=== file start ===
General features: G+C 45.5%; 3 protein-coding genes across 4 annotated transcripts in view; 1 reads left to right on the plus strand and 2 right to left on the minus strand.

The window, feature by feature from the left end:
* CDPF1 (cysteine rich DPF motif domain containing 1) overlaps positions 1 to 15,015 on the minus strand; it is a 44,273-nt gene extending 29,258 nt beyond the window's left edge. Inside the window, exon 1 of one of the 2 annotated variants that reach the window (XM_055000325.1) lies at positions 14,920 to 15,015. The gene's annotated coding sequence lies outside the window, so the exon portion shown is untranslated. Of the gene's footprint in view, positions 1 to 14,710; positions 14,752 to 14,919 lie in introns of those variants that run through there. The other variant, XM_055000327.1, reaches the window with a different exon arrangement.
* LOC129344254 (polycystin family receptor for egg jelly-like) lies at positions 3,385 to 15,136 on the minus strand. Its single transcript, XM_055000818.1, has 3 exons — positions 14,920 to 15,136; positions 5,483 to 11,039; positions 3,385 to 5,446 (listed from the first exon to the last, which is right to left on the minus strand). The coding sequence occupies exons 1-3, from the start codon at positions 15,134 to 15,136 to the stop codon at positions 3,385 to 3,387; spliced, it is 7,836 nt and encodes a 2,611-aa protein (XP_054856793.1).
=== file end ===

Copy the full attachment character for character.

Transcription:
General features: G+C 45.5%; 3 protein-coding genes across 4 annotated transcripts in view; 1 reads left to right on the plus strand and 2 right to left on the minus strand.

The window, feature by feature from the left end:
* CDPF1 (cysteine rich DPF motif domain containing 1) overlaps positions 1 to 15,015 on the minus strand; it is a 44,273-nt gene extending 29,258 nt beyond the window's left edge. Inside the window, exon 1 of one of the 2 annotated variants that reach the window (XM_055000325.1) lies at positions 14,920 to 15,015. The gene's annotated coding sequence lies outside the window, so the exon portion shown is untranslated. Of the gene's footprint in view, positions 1 to 14,710; positions 14,752 to 14,919 lie in introns of those variants that run through there. The other variant, XM_055000327.1, reaches the window with a different exon arrangement.
* LOC129344254 (polycystin family receptor for egg jelly-like) lies at positions 3,385 to 15,136 on the minus strand. Its single transcript, XM_055000818.1, has 3 exons — positions 14,920 to 15,136; positions 5,483 to 11,039; positions 3,385 to 5,446 (listed from the first exon to the last, which is right to left on the minus strand). The coding sequence occupies exons 1-3, from the start codon at positions 15,134 to 15,136 to the stop codon at positions 3,385 to 3,387; spliced, it is 7,836 nt and encodes a 2,611-aa protein (XP_054856793.1).